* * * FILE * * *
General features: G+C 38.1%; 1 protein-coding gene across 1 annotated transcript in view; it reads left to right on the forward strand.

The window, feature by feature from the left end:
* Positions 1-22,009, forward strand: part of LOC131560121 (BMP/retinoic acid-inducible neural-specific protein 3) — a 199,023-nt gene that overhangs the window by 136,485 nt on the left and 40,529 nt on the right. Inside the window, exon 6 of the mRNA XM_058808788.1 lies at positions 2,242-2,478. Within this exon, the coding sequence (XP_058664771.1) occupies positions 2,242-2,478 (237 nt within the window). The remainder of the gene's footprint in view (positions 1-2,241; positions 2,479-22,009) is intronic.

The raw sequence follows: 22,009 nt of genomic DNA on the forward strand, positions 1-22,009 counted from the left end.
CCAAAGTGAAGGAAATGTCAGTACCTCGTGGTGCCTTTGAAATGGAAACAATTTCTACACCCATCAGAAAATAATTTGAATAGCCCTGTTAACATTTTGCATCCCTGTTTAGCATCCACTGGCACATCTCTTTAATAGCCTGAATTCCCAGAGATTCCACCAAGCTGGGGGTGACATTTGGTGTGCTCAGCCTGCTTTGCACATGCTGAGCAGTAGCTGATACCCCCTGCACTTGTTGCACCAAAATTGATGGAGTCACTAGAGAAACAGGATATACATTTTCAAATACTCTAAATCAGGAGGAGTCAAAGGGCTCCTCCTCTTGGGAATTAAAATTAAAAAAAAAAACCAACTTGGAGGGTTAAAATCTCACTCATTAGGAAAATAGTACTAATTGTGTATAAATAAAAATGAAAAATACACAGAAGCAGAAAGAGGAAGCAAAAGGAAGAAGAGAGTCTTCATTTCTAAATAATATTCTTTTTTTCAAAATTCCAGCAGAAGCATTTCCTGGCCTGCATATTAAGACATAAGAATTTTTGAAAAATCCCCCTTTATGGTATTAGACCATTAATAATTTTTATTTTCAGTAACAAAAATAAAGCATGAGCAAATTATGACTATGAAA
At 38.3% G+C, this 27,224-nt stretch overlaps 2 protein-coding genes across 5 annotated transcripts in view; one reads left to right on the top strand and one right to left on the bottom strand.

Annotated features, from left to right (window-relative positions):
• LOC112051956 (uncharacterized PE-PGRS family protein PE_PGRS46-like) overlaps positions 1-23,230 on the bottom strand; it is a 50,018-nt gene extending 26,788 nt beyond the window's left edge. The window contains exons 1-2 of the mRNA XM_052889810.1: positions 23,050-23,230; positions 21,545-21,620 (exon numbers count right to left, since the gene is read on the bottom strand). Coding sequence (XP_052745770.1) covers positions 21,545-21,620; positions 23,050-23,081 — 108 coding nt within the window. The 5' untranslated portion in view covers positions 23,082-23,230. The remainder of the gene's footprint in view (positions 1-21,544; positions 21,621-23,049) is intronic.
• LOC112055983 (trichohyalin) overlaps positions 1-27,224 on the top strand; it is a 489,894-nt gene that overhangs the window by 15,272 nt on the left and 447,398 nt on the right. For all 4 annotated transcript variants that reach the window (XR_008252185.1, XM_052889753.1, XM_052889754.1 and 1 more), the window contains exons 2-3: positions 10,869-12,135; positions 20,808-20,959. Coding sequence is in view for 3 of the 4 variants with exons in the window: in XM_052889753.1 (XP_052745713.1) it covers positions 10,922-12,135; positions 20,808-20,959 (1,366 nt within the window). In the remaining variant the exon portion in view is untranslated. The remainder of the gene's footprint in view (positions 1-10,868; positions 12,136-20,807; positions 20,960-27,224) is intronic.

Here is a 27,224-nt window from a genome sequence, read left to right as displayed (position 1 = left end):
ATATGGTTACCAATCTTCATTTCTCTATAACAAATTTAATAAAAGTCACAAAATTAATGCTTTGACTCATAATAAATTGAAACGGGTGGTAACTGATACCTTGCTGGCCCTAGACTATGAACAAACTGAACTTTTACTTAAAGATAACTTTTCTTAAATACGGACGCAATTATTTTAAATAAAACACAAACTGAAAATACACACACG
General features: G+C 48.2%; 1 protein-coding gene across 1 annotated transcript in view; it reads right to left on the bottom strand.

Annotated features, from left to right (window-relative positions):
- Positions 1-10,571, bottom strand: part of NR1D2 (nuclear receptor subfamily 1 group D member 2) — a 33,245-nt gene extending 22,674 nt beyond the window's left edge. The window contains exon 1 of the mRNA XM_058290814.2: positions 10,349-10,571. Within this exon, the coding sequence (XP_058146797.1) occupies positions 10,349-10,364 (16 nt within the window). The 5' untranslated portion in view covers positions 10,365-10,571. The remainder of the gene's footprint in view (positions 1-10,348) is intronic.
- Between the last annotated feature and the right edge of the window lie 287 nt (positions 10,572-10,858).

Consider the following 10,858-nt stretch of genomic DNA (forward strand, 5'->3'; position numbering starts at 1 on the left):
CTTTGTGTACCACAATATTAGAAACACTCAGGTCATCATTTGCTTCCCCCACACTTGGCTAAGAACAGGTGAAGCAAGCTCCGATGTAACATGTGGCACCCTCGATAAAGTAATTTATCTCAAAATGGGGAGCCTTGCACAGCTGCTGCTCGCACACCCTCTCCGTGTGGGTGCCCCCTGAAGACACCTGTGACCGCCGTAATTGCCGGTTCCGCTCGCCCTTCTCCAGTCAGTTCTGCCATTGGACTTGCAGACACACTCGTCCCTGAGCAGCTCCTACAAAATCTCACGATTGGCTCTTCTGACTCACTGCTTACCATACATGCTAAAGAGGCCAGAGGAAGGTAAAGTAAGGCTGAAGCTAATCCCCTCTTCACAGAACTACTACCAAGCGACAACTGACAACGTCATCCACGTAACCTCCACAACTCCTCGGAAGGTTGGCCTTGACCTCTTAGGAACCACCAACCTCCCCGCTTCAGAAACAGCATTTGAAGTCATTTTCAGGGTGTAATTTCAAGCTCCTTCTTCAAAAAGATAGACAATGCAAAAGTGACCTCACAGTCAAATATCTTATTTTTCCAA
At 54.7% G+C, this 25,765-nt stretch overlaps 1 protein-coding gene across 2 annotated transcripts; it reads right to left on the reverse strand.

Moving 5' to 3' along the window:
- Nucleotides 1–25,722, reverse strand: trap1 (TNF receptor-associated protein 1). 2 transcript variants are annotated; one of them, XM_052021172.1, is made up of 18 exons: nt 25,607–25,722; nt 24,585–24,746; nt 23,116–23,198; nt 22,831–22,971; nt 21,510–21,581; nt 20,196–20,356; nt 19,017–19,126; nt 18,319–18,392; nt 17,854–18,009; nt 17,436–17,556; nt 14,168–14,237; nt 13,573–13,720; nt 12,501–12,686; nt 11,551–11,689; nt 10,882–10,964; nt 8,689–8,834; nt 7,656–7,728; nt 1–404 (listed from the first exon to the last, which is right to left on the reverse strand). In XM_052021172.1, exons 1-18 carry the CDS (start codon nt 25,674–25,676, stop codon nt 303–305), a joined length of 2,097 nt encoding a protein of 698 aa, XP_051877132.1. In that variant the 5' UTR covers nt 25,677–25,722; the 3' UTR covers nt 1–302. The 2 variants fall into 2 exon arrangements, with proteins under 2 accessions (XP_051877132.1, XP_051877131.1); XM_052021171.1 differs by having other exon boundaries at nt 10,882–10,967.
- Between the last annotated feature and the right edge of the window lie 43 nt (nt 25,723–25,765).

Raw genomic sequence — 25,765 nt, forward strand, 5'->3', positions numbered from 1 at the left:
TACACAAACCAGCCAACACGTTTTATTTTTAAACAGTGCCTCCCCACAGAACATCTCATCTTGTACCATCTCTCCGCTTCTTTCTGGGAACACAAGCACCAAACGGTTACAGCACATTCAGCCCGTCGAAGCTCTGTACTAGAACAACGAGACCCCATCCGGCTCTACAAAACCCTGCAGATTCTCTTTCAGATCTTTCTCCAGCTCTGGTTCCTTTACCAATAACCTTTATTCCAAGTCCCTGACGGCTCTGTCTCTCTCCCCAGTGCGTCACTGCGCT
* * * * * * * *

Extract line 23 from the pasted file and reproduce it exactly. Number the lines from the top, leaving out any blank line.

TACACAAACCAGCCAACACGTTTTATTTTTAAACAGTGCCTCCCCACAGAACATCTCATCTTGTACCATCTCTCCGCTTCTTTCTGGGAACACAAGCACCAAACGGTTACAGCACATTCAGCCCGTCGAAGCTCTGTACTAGAACAACGAGACCCCATCCGGCTCTACAAAACCCTGCAGATTCTCTTTCAGATCTTTCTCCAGCTCTGGTTCCTTTACCAATAACCTTTATTCCAAGTCCCTGACGGCTCTGTCTCTCTCCCCAGTGCGTCACTGCGCT